Have you heard of David Allen’s Getting Things Done? GTD for short. I’ve never read his book because my first exposure to his material was an MP3 download of the GTD LIVE Two Day Seminar. David Allen offers an introductory GTD course thru LinkedIn Learning. It’s an introduction to the theory and general practices. It’s not bad. But if you want to really master the skill, it will only get you started. You will need something else to get into the details and best practices. If $99 and two days is too much, an alternative is this Inbox Zero course from Udemy. I like it because it is highly specific, actionable, and it’s video instruction. This course wasn’t around when I was figuring this stuff out, but this is exactly what I did in my gmail.
The GTD LIVE Two Day Seminar is fantastic! Skip the book. I highly recommend this seminar. At $99 it is pricy but, I have listened to it again and again. As David Allen says, the process is iterative. It isn't all or nothing. You can apply parts of it. You can learn, apply, and grow. Then repeat. I've taken a lot of notes.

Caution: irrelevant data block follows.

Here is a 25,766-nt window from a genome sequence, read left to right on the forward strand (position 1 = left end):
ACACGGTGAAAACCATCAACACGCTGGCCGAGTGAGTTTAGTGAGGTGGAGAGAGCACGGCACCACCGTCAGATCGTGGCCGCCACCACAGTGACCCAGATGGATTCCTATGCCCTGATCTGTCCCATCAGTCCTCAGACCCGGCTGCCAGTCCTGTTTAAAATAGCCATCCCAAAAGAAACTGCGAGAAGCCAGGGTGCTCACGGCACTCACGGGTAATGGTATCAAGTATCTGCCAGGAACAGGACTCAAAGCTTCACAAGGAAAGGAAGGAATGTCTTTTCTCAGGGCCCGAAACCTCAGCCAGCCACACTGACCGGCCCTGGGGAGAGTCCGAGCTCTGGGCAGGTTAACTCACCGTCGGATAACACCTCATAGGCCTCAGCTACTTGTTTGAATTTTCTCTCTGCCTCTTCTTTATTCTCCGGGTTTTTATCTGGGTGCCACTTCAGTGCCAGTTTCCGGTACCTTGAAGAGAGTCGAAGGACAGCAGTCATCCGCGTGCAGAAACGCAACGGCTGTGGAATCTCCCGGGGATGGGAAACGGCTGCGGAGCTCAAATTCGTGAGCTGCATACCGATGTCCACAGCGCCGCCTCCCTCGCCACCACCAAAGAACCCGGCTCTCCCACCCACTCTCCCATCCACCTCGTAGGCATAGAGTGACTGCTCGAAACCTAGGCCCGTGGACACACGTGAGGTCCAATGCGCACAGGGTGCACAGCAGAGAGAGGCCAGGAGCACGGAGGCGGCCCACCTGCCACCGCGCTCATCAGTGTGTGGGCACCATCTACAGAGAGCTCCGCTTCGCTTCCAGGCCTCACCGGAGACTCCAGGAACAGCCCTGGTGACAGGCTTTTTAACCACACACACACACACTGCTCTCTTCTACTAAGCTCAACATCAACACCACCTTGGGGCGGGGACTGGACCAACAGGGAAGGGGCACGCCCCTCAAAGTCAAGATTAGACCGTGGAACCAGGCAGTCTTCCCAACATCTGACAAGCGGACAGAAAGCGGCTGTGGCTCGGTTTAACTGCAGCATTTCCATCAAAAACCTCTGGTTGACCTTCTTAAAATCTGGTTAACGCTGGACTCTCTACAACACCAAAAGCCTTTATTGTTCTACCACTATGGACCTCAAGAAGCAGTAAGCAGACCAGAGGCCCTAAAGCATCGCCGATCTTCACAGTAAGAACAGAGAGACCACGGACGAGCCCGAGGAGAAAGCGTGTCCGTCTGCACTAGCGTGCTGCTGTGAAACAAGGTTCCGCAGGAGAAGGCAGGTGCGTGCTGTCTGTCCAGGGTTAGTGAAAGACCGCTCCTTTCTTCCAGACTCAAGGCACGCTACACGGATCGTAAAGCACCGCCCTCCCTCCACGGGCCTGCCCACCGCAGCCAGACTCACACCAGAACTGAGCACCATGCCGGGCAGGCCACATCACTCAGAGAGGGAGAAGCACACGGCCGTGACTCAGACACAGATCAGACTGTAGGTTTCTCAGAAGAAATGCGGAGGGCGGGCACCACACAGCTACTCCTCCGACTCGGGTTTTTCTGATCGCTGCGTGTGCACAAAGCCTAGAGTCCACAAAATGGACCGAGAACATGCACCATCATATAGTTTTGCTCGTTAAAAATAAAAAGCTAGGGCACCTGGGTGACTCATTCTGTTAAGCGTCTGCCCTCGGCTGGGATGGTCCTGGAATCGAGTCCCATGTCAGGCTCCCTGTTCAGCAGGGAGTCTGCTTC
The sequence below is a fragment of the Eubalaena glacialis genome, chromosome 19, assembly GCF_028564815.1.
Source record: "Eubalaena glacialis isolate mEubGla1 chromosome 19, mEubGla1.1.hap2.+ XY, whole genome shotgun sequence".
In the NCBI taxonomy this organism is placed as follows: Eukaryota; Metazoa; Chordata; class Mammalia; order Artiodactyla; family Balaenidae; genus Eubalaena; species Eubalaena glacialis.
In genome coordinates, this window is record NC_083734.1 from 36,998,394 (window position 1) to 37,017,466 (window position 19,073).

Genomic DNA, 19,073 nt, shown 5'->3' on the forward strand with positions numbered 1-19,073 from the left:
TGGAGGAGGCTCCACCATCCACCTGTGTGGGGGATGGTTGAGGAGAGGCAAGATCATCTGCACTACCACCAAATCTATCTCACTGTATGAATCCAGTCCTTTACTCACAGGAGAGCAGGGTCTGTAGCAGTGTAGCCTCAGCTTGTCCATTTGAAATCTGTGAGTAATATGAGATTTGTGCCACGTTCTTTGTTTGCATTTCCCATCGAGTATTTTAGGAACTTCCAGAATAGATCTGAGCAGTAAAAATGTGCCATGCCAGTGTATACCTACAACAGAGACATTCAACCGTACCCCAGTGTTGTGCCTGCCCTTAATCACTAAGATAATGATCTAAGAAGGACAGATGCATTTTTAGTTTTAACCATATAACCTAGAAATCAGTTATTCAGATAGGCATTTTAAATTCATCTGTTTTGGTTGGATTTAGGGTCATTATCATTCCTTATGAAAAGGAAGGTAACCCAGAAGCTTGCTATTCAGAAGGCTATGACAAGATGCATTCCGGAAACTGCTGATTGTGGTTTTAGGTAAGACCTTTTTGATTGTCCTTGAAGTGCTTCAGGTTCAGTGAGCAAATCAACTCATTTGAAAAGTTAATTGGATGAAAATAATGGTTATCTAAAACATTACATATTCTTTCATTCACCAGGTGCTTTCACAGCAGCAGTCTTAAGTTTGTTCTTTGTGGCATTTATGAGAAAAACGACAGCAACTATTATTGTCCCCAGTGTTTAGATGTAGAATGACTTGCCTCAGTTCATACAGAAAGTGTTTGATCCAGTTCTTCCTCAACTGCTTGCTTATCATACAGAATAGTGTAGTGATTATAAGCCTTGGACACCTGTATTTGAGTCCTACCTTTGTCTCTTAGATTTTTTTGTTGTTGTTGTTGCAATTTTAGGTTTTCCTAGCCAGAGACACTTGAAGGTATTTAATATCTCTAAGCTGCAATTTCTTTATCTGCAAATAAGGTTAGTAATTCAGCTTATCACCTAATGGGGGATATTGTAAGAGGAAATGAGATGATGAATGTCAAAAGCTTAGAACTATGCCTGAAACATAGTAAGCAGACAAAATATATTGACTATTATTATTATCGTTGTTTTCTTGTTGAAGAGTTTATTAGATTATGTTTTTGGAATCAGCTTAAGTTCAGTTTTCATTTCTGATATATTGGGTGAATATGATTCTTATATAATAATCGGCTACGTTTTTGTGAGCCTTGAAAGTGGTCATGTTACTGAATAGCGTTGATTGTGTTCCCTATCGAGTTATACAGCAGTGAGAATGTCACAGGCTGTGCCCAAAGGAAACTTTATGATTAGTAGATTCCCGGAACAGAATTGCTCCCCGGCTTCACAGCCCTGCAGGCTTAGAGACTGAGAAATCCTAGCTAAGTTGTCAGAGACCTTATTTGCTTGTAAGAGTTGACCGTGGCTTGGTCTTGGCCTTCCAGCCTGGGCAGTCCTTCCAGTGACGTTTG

One of the biggest takeaways from David Allen is the two minute rule. Do anything that takes less than two minutes right away the first time it is in your face. It’s surprising how many things you put off that can get done in two minutes or less. For example, wash your dishes immediately after you eat, toss the laundry in the washing machine, take out the garbage . . . invest in yourself . . . invest in your time.
Buy the seminar. You have two minutes.
It is easy to get overwhelmed or even lost because of the many niches within the leadership & business development genre. I read a lot in this space. The more I read the more I feel I need to read. It can be discouraging. It is easier for you to digest if you break it down into chunks. Here are four to start: building relationships, business acumen, self awareness, & organizational strategy.
Building Relationships. Do you want to be my friend? Sometimes that is all it takes. My kids do it all the time. Building leadership starts with positive and effective relationships. This is a core competency.
Business Acumen. You need to be able to do something, attain goals with minimum guidance. Otherwise you are just hanging out. This includes the competencies of teamwork, performance & motivation. Although it also encompasses technical skills, managing work, and industry knowledge.